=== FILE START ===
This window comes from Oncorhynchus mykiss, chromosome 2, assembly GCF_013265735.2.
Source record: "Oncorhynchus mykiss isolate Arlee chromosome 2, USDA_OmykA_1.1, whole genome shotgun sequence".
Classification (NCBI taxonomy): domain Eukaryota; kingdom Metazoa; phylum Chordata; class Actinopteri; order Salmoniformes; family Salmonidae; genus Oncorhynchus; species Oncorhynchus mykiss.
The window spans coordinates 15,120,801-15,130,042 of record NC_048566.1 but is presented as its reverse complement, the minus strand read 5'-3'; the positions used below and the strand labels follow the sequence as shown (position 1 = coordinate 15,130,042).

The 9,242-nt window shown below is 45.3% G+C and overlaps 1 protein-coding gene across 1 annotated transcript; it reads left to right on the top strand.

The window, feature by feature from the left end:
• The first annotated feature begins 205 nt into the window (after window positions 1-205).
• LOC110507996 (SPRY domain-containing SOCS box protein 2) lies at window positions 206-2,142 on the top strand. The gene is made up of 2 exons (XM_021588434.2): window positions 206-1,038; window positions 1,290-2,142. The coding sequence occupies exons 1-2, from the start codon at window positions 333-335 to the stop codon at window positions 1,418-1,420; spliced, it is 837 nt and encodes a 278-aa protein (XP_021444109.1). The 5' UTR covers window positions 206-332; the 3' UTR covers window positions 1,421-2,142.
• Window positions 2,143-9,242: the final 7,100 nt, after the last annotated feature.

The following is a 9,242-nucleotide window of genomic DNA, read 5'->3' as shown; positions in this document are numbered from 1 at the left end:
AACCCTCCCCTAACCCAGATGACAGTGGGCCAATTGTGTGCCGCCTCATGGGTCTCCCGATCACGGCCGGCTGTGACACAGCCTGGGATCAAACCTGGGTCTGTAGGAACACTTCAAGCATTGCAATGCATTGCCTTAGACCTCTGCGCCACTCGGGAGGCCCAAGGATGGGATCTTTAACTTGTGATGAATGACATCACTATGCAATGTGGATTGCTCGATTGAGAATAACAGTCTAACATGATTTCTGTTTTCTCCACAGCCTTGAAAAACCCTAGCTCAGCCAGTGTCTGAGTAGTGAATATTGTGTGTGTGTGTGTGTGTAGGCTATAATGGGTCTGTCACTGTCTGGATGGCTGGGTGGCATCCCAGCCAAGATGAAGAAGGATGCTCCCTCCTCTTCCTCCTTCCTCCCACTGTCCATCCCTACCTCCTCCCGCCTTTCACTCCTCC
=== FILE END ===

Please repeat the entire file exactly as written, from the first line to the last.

This window comes from Oncorhynchus mykiss, chromosome 2, assembly GCF_013265735.2.
Source record: "Oncorhynchus mykiss isolate Arlee chromosome 2, USDA_OmykA_1.1, whole genome shotgun sequence".
Classification (NCBI taxonomy): domain Eukaryota; kingdom Metazoa; phylum Chordata; class Actinopteri; order Salmoniformes; family Salmonidae; genus Oncorhynchus; species Oncorhynchus mykiss.
The window spans coordinates 15,120,801-15,130,042 of record NC_048566.1 but is presented as its reverse complement, the minus strand read 5'-3'; the positions used below and the strand labels follow the sequence as shown (position 1 = coordinate 15,130,042).

The 9,242-nt window shown below is 45.3% G+C and overlaps 1 protein-coding gene across 1 annotated transcript; it reads left to right on the top strand.

The window, feature by feature from the left end:
• The first annotated feature begins 205 nt into the window (after window positions 1-205).
• LOC110507996 (SPRY domain-containing SOCS box protein 2) lies at window positions 206-2,142 on the top strand. The gene is made up of 2 exons (XM_021588434.2): window positions 206-1,038; window positions 1,290-2,142. The coding sequence occupies exons 1-2, from the start codon at window positions 333-335 to the stop codon at window positions 1,418-1,420; spliced, it is 837 nt and encodes a 278-aa protein (XP_021444109.1). The 5' UTR covers window positions 206-332; the 3' UTR covers window positions 1,421-2,142.
• Window positions 2,143-9,242: the final 7,100 nt, after the last annotated feature.

The following is a 9,242-nucleotide window of genomic DNA, read 5'->3' as shown; positions in this document are numbered from 1 at the left end:
AACCCTCCCCTAACCCAGATGACAGTGGGCCAATTGTGTGCCGCCTCATGGGTCTCCCGATCACGGCCGGCTGTGACACAGCCTGGGATCAAACCTGGGTCTGTAGGAACACTTCAAGCATTGCAATGCATTGCCTTAGACCTCTGCGCCACTCGGGAGGCCCAAGGATGGGATCTTTAACTTGTGATGAATGACATCACTATGCAATGTGGATTGCTCGATTGAGAATAACAGTCTAACATGATTTCTGTTTTCTCCACAGCCTTGAAAAACCCTAGCTCAGCCAGTGTCTGAGTAGTGAATATTGTGTGTGTGTGTGTGTGTAGGCTATAATGGGTCTGTCACTGTCTGGATGGCTGGGTGGCATCCCAGCCAAGATGAAGAAGGATGCTCCCTCCTCTTCCTCCTTCCTCCCACTGTCCATCCCTACCTCCTCCCGCCTTTCACTCCTCC